Environmental Stewardship
Environmental Stewardship
Pesticide Disposal
Excess Spray Mixture
Empty Containers and Recycling
Excess Product
Material from Clean-Up of Spills or Leaks
Containment Pad/Sump Residue
Pesticide Mixtures Used in Situations Other than the Field
Disposal of Seed Treatment Products and Treated Seed
Pesticide-Contaminated Clothing
Stewardship Home
After the Pesticide is Applied... Important Principles for Good Environmental Stewardship

This site provides general principles and external links to organizations that can assist you on the proper disposition of pesticides in your area. Please refer to the Terms and Conditions link located on the Syngenta Home Page for all terms, conditions, and disclaimers.

Always follow all local, state, and federal regulations regarding pesticide handling and disposition, and review the product label for any specific disposal directions.

Pesticides are valuable options in pest control programs. Protecting the environment is as important as controlling the pest when using a pesticide. Proper use extends beyond careful selection, preparation, and application of the pesticide to disposition of the pesticide in its various forms - as excess spray mixture, rinsate from containers and application equipment, empty containers, excess product, material from cleanup of spills and leaks, material from sumps and rinsate systems, pesticide mixtures used in situations other than the field, and contaminated clothing.

The Association of American Pesticide Control Officials (AAPCO) provides contact information for state offices that regulate pesticides at

Some wastewater discharges require a National Pollutant Discharge Elimination System (NPDES) permit. For contact information on state offices that regulate the discharge of wastewater to water bodies in each state, click here.

The EPA has a web site on Pesticide Storage and Disposal at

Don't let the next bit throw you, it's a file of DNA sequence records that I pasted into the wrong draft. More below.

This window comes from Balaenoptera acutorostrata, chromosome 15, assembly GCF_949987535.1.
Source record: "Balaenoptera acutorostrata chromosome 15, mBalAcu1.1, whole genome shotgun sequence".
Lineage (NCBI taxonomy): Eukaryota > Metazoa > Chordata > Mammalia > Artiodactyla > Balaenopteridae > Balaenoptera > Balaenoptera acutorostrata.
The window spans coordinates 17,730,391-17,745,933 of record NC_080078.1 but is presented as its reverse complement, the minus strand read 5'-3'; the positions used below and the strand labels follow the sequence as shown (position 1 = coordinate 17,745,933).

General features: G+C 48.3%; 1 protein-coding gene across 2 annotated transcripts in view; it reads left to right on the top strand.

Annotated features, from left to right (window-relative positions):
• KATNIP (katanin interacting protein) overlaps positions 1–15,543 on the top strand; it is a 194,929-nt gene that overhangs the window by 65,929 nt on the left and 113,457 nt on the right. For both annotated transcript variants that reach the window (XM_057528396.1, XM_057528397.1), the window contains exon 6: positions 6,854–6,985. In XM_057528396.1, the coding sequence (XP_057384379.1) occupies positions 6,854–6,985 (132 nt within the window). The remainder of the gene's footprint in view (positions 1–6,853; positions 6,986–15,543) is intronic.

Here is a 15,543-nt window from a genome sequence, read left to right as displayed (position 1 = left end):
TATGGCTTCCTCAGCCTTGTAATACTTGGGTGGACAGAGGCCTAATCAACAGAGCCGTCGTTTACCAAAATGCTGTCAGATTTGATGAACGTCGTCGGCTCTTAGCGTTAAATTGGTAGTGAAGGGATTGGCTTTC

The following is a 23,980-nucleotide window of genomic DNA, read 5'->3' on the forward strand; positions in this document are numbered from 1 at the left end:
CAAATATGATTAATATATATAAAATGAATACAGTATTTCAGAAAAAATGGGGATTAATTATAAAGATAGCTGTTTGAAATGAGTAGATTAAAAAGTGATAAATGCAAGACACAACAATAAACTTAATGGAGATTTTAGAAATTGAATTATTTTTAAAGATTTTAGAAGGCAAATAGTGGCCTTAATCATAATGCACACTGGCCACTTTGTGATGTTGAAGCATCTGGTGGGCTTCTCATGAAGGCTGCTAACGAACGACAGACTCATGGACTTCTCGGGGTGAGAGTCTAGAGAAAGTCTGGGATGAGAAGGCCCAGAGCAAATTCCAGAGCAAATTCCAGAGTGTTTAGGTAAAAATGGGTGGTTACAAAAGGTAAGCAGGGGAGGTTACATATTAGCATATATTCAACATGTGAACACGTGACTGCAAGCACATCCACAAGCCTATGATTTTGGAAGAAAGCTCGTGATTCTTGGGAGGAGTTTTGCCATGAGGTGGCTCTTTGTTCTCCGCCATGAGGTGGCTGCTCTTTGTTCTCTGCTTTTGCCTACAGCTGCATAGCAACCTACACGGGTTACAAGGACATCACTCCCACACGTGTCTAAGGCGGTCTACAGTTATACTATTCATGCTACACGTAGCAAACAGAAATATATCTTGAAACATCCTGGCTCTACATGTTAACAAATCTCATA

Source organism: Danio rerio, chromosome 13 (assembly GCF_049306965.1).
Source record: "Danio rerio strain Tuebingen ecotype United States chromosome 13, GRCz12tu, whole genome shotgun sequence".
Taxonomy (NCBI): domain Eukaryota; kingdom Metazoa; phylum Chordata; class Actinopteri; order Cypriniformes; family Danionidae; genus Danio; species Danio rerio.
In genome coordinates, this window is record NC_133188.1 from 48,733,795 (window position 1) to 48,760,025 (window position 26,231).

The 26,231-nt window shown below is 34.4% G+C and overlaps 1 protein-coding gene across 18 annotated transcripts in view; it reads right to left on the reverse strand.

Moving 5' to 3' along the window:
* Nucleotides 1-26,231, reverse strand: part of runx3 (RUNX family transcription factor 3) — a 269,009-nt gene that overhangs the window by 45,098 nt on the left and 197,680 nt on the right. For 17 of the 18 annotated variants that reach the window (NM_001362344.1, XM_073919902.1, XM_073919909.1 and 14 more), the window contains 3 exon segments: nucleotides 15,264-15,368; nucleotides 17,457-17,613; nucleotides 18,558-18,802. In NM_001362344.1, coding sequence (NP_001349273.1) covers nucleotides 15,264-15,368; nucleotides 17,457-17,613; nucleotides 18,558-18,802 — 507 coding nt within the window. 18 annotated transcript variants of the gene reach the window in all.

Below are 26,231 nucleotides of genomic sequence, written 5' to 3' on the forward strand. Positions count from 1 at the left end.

1. Excess Spray Mixture

Excess spray mixture is diluted pesticide that is left over in the spray tank after a pesticide application. It is always preferable to eliminate or minimize the potential for excess spray mixture by careful measurement, calibration, and application.

Excess spray mixture should not be stored. If environmental conditions are not conducive for immediate application on another registered site, maintain periodic or continuous agitation as recommended on the label, so that the pesticide does not settle in the tank.

If a pesticide-containing spray mixture cannot be used in accordance with label directions, it must be evaluated by the applicator as to its waste classification before its disposition is determined. Some pesticide-containing mixtures can be disposed of directly through sewage treatment facilities. However, this depends on the specific product and the specific facility, and therefore requires that local authorities be notified and permission obtained. Permits may be required. Other pesticide-containing mixtures may be regulated as wastewaters, solids, or hazardous wastes.

Sprayers with in-line pesticide-injection systems eliminate excess spray mixture entirely. The pesticide and water are kept in separate tanks, and a separate metering pump feeds the pesticide into the spray line. Any excess water is left in the water tank, and excess pesticide remains in the pesticide tank.

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2. Rinsate

Rinsate is pesticide-containing water (or other liquid) that results from rinsing a pesticide container, pesticide equipment, or other pesticide-containing materials. Rinsate is much more diluted than excess spray mixture and can be used as part (up to 5%) of the water (or other liquid) portion of the next spray mixture of that chemical, if used the same day. Rinsate should not be stored and, depending on the type of application, may not be reusable if contaminated with dirt or other debris.

Rinse application equipment properly, over an impermeable surface that drains to a sump. Rinse water can then be recovered from the sump.

As with excess spray mixture, it may be possible to dispose of rinsate directly through some sewage treatment facilities, if permission is granted directly by the facility.